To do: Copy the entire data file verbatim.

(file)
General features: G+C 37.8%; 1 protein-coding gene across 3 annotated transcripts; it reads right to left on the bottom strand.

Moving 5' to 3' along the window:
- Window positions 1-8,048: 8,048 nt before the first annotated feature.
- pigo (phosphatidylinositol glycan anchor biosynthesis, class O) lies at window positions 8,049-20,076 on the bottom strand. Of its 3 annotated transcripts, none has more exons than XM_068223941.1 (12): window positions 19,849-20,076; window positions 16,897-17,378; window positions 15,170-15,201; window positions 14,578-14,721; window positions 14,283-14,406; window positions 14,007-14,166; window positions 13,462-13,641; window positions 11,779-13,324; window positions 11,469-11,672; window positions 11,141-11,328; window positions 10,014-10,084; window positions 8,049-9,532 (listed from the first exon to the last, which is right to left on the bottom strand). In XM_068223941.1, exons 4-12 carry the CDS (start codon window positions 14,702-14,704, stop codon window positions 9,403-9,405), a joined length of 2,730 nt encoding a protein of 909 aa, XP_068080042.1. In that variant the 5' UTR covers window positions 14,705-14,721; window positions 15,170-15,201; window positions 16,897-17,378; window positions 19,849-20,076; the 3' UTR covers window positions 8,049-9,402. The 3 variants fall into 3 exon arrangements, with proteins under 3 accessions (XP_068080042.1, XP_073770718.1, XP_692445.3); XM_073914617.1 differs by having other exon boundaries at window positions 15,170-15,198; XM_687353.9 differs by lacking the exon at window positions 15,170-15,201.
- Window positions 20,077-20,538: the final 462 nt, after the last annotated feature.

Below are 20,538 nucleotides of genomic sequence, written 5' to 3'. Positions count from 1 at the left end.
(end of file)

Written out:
General features: G+C 37.8%; 1 protein-coding gene across 3 annotated transcripts; it reads right to left on the bottom strand.

Moving 5' to 3' along the window:
- Window positions 1-8,048: 8,048 nt before the first annotated feature.
- pigo (phosphatidylinositol glycan anchor biosynthesis, class O) lies at window positions 8,049-20,076 on the bottom strand. Of its 3 annotated transcripts, none has more exons than XM_068223941.1 (12): window positions 19,849-20,076; window positions 16,897-17,378; window positions 15,170-15,201; window positions 14,578-14,721; window positions 14,283-14,406; window positions 14,007-14,166; window positions 13,462-13,641; window positions 11,779-13,324; window positions 11,469-11,672; window positions 11,141-11,328; window positions 10,014-10,084; window positions 8,049-9,532 (listed from the first exon to the last, which is right to left on the bottom strand). In XM_068223941.1, exons 4-12 carry the CDS (start codon window positions 14,702-14,704, stop codon window positions 9,403-9,405), a joined length of 2,730 nt encoding a protein of 909 aa, XP_068080042.1. In that variant the 5' UTR covers window positions 14,705-14,721; window positions 15,170-15,201; window positions 16,897-17,378; window positions 19,849-20,076; the 3' UTR covers window positions 8,049-9,402. The 3 variants fall into 3 exon arrangements, with proteins under 3 accessions (XP_068080042.1, XP_073770718.1, XP_692445.3); XM_073914617.1 differs by having other exon boundaries at window positions 15,170-15,198; XM_687353.9 differs by lacking the exon at window positions 15,170-15,201.
- Window positions 20,077-20,538: the final 462 nt, after the last annotated feature.

Below are 20,538 nucleotides of genomic sequence, written 5' to 3'. Positions count from 1 at the left end.